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Engineering a passive home

Passive house
The house is so well insulated and air sealed that sun through the windows and warmth from appliances and human bodies can keep it comfortable for nearly the whole year without supplemental heating. Some features of our passive house:
CATCHING THE SUN
The sun is one of the primary sources of heat for a passive house. The orientation of the home on the lot and the size and position of windows are carefully planned.
In winter, barren trees allow the sun's rays in; in summer, leaves block the rays.
AIRTIGHT CONSTRUCTION
A 10-mm vapor barrier under the foundation seals to an airtight sheathing on exterior walls and roof. No drafts or moisture penetrate.
HEAVY INSULATION
Compared with a new code-minimum home, the wall insulation in the passive home is thicker.
Ceilings: Two feet of cellulose insulation keeps the house cool during the summer and prevents heat from escaping in winter.
Walls: Insulation packed between framed walls sits behind the exterior sheathing.
Floors/foundation: Thick foam insulation keeps winter heat from escaping through the concrete foundation; heat stored in the concrete radiates back into the house.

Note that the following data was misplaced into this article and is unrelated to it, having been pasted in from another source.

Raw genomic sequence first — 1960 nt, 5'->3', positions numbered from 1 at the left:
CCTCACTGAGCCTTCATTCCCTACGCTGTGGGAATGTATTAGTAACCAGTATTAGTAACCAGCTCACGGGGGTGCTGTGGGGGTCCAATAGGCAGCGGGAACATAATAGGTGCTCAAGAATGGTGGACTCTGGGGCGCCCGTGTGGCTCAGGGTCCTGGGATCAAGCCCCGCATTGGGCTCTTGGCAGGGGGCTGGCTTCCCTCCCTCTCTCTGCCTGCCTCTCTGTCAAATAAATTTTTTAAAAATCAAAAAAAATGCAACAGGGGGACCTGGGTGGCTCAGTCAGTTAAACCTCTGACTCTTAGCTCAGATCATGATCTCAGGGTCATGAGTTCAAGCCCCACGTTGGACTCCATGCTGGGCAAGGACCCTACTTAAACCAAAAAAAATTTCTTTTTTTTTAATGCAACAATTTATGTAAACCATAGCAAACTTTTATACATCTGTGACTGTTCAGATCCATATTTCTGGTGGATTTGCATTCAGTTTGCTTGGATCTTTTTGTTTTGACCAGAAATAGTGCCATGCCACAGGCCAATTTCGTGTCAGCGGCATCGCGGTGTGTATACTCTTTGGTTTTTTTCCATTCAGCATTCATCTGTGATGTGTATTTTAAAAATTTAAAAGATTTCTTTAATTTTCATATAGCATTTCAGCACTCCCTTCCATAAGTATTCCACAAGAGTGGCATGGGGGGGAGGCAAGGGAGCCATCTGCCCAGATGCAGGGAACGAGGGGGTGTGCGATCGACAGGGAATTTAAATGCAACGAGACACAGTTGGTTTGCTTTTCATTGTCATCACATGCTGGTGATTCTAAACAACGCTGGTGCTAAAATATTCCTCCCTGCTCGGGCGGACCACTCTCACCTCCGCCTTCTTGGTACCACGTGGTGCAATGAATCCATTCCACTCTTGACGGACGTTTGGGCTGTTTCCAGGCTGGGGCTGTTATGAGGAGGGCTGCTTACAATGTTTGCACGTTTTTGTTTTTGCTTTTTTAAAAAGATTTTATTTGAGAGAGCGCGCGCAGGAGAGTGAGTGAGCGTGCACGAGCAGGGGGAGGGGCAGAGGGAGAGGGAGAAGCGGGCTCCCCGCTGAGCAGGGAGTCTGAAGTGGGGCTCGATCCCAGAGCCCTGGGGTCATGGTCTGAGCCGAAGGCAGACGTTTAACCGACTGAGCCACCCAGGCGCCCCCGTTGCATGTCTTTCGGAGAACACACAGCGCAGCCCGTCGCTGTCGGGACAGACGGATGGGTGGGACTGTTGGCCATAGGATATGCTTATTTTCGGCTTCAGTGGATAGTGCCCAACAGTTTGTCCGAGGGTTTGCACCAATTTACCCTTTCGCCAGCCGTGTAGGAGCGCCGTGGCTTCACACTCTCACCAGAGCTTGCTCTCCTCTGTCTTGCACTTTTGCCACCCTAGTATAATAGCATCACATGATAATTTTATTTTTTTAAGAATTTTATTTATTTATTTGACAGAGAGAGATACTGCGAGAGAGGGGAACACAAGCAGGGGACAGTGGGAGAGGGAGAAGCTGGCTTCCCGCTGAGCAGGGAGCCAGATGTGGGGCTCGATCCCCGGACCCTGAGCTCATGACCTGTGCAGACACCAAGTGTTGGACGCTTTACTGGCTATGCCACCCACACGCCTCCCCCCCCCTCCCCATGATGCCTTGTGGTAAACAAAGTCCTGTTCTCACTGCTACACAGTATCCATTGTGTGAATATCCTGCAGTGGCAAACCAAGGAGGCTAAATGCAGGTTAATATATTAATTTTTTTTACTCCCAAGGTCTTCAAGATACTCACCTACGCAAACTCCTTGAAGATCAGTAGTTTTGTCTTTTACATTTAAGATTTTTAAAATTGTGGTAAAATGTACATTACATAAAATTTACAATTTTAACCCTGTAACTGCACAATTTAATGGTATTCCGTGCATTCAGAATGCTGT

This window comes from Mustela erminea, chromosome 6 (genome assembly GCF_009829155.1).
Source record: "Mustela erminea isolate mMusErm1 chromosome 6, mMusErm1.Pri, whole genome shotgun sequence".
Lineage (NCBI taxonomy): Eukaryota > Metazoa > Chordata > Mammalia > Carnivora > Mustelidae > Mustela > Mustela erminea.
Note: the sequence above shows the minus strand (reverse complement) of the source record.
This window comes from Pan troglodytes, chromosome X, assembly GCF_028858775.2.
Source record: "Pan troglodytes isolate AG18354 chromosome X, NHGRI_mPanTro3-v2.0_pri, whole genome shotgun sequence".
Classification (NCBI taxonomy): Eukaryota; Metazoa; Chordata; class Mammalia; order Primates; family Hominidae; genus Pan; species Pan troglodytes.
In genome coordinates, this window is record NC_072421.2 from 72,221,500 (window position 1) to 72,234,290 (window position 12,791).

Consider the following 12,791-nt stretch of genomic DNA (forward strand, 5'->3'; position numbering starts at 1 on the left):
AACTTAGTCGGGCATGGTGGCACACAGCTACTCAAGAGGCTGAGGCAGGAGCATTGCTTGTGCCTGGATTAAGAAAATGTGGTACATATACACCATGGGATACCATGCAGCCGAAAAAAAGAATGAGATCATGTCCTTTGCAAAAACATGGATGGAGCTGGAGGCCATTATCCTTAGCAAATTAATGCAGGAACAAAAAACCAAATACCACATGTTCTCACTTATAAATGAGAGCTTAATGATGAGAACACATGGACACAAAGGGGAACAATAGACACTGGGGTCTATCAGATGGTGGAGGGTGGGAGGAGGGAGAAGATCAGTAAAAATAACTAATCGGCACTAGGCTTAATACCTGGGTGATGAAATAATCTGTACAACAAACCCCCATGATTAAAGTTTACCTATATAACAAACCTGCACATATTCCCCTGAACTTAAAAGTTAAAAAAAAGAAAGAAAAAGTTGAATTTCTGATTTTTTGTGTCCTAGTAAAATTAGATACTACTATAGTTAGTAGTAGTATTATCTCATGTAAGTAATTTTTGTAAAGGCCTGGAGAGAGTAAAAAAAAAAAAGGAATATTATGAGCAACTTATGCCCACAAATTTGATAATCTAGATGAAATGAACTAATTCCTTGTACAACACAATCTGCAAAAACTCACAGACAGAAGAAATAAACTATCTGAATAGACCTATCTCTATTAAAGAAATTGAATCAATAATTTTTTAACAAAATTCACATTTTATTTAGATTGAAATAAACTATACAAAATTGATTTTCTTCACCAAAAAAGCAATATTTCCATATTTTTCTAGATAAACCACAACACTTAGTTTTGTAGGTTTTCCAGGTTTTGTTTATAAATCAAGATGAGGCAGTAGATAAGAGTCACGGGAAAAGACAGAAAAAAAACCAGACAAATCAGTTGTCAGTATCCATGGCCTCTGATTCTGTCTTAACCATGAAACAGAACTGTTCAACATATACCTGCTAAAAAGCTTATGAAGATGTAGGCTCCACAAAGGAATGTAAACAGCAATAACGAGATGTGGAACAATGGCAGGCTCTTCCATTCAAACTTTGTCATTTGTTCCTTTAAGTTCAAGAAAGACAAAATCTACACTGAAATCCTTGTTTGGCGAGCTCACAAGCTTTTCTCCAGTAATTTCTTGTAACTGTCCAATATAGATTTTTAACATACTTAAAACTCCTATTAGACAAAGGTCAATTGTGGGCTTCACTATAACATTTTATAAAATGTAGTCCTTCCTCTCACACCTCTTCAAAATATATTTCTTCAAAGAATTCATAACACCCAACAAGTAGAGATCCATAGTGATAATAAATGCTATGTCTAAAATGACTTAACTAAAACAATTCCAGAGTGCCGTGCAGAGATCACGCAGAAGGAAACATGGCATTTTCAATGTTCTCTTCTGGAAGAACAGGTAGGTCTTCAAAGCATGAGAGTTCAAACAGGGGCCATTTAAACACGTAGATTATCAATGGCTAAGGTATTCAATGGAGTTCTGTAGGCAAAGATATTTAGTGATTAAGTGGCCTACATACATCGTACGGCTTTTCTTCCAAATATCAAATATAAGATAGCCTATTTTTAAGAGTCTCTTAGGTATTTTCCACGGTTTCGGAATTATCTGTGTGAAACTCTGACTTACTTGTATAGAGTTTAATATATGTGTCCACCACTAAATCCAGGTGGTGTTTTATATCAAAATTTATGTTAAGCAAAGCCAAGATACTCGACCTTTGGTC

HIGH-EFFICIENCY WINDOWS, DOORS
Tilt-and-turn windows — with triple-pane glass, low-E glazing, and argon gas between the panes — were used. Doors and windows don't just close, they seal.
HEAT RECOVERY, VENTILATION
The system continually exchanges moist "stale" inside air for fresh filtered outside air to maintain a comfortable, consistent temperature and humidity level.
Inside spaces are heated and cooled primarily with fresh exterior air. The system takes fresh cold air entering the house and heats it with warm inside air.
HEATING WATER
The system continually exchanges moist "stale" inside air for fresh filtered outside air to maintain a comfortable, consistent temperature and humidity level.
Inside spaces are heated and cooled primarily with fresh exterior air. The system takes fresh cold air entering the house and heats it with warm inside air.
AIR CONDITIONING
The system continually exchanges moist "stale" inside air for fresh filtered outside air to maintain a comfortable, consistent temperature and umidity level.
Inside spaces are heated and cooled primarily with fresh exterior air. The system takes fresh cold air entering the house and heats it with warm inside air.
SOURCE: Placetailor
James Abundis/Globe Staff

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